Like a lot of California climate activists, Frantz would like to see the oil industry shut down — not right away and all at once, but over time. He’d like to see drillers prove they won’t put more energy into extracting oil than the oil itself will yield, as is often the case with steam injection and hydraulic fracturing. State regulators could decide whether to grant new permits based on “energy computations,” he says. “If the ratio of energy in to energy out is too high, they’d say ‘no.’”
The California oil industry will not easily concede to such demands. The industry’s main lobbying group, the Western States Petroleum Association, spent nearly $16 million persuading legislators to vote their way in the 2017 to 2018 legislative session. Chevron invested another $14 million. No other industry’s lobbying expenditures even came close.
Defenders of California’s oil industry are quick to point out that even if you closed down California production tomorrow, you’d make only a negligible dent in the global atmosphere’s greenhouse gas concentration. “We shouldn’t penalize local producers for issues that might be well beyond our control,” says Mike Umbro, an oil producer in Kern County’s North Belridge field who also consults with other producers about environmental regulation. California only produces one-third of the oil it consumes, Umbro notes. And “the alternative to California crude is more oil from Saudi Arabia. “Those foreign producers have far less regulation to deal with and far fewer environmental safeguards.”
Even Gordon points out that, for all the miles Californians drive, oil doesn’t just get burned in gas tanks. “Your drugs, your chemicals, your plastic; every bit of goods that gets shipped to California from across the ocean” — all consume oil in multiple ways.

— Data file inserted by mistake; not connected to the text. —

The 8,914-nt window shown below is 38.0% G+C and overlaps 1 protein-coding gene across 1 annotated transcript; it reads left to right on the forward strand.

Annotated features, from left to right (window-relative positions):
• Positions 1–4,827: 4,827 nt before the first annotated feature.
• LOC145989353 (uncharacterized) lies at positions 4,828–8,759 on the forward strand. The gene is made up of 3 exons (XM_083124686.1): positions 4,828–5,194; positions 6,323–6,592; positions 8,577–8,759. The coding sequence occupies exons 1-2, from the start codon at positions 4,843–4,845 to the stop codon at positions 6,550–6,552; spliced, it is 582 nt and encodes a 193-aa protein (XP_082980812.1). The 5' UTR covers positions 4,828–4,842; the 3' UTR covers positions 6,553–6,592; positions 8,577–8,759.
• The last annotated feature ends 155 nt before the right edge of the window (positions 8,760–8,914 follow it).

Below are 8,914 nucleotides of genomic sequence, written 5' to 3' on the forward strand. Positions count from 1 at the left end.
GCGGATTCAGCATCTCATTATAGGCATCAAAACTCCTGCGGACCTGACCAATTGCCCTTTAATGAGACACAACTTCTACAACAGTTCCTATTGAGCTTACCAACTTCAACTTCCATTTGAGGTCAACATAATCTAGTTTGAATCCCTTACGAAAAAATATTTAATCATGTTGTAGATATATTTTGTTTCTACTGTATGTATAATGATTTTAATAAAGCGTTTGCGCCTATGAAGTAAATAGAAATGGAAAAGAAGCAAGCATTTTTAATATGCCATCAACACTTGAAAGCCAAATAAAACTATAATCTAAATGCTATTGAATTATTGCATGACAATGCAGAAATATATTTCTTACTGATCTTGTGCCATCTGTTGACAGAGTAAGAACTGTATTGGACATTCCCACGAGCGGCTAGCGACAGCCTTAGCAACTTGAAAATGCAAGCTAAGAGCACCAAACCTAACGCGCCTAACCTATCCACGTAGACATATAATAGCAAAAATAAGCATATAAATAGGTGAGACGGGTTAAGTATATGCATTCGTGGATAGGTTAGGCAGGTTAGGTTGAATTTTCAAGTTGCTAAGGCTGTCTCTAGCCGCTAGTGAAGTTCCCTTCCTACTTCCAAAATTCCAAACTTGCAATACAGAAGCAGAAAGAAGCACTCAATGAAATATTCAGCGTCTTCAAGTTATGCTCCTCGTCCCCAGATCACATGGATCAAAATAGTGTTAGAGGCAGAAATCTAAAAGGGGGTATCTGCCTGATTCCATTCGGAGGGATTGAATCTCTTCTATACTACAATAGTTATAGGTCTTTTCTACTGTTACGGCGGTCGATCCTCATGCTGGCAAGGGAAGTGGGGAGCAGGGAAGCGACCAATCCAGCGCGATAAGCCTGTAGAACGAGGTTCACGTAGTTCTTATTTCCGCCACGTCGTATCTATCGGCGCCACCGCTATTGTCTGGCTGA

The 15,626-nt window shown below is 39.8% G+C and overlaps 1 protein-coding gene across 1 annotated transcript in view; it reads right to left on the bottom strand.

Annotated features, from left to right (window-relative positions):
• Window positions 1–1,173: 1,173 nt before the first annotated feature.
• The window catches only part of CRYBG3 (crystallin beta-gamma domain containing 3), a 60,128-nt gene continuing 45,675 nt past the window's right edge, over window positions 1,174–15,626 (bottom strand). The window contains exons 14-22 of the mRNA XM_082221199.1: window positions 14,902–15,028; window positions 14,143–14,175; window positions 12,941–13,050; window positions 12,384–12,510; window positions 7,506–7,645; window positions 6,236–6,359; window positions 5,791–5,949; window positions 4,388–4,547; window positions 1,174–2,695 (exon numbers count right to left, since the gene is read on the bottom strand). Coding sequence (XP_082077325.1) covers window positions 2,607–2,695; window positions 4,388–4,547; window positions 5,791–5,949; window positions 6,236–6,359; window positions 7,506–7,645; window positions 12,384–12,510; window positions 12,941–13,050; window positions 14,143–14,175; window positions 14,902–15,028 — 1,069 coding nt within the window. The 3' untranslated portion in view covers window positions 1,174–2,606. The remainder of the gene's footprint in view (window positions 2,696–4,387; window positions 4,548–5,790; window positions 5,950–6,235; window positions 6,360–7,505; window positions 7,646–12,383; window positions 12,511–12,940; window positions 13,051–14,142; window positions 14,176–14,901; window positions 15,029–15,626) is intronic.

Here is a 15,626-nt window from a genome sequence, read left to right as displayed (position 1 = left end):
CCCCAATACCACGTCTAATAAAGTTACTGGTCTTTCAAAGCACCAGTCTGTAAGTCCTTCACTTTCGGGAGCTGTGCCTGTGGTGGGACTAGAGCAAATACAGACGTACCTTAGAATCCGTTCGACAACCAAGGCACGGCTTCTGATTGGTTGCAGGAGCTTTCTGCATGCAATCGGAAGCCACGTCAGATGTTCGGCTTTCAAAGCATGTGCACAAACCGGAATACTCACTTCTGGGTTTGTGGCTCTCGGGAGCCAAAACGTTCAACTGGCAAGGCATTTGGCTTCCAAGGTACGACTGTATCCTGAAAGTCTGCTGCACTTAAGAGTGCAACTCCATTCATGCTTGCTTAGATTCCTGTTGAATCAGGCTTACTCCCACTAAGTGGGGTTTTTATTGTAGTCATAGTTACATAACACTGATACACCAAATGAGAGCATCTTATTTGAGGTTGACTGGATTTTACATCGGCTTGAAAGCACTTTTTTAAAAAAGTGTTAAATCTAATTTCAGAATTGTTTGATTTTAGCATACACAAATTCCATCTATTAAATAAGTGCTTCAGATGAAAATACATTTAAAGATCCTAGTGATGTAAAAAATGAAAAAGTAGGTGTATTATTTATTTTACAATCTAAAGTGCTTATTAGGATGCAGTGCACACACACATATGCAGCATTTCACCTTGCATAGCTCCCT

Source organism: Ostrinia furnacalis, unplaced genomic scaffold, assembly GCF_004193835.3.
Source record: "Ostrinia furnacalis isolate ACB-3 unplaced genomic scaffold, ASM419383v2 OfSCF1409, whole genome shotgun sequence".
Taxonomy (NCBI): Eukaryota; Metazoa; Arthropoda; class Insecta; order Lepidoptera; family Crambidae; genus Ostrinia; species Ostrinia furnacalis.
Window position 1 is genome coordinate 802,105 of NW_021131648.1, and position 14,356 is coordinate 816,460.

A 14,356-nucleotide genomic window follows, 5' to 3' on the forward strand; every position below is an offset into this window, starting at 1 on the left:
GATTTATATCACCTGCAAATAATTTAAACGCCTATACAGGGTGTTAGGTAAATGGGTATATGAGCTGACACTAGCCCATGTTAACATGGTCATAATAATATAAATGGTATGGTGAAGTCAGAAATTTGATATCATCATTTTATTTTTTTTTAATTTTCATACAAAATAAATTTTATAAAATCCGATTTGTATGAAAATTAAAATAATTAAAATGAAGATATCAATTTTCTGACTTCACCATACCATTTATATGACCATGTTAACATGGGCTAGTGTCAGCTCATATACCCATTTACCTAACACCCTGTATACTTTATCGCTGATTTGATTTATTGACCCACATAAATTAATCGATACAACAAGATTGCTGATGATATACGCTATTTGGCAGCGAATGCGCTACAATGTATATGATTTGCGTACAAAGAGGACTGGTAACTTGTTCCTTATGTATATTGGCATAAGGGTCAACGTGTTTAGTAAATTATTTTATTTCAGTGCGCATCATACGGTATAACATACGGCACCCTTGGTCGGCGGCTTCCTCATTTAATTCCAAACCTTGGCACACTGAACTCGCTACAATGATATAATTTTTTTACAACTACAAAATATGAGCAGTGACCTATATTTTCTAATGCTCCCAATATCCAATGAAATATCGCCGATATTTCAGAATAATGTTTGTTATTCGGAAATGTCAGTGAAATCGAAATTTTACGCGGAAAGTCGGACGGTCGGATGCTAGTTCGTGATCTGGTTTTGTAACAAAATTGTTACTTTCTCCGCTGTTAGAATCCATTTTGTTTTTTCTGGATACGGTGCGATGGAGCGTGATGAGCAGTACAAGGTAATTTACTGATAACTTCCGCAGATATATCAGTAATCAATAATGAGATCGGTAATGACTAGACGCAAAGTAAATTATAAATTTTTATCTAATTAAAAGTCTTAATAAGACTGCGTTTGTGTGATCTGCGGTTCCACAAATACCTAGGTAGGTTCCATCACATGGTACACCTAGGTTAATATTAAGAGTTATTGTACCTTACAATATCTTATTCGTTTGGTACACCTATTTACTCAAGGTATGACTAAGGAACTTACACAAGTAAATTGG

Kretzmann counters that California can reduce demand along with supply, for instance by encouraging more electric cars powered by an ever-cleaner grid. Nor is it accurate, he says, to address climate concern as apart from more acute and immediate local impacts. “You can care about the particulate matter that’s getting into to your kids’ lungs at the same time that you can care about the carbon dioxide that’s heating up our planet. It’s not an either-or.”
When City Council members in the Kern County city of Arvin voted to require new oil production to be sited more than 300 feet from homes, schools, hospitals and parks, they did so not so much for the climate but for the sake of their constituents’ health and safety. After a 2014 gas leak from an oil production facility forced three dozen residents to evacuate, the Fresno-based Central California Environmental Justice Network installed air monitors around the city and combined them with infrared footage of emissions from oil facilities.
“We were able to present them with three years of air quality data from multiple locations showing oil and gas operations polluting fenceline communities,” says Gustavo Aguirre, Jr., the project’s coordinator.
Arvin is downwind of nearly every source of pollution Kern County has to offer, including two freeways heavy with truck traffic, the dust industrial agriculture kicks up and the airborne contaminants that drift in from all phases of oil production — many of them, such as benzene and toluene, known carcinogens. A 300-foot setback may not make much difference to local air quality. But for a small farm town to go up against the well-funded oil lobby and win “is a remarkable achievement,” Kretzmann says, and bodes well for future legislation. Right now, a bill is pending in the California Senate would establish a 2,500-foot buffer zone for oil and gas facilities statewide, a number consistent with scientific recommendations for protecting public health.
Not everyone on the oil side is opposed. “People living in city environments have every right to push for the highest environmental standards,” including setbacks, Umbro says. But Aguirre, who serves on two state independent review panels monitoring industrial pollution, expects a tough fight.
“It’s going to be — not even David and Goliath. It’s going to be David against some intergalactic superpower.” But he has faith that public health will ultimately prevail. “We’re not fighting money with money,” he says. “We’re fighting money with logic and science.”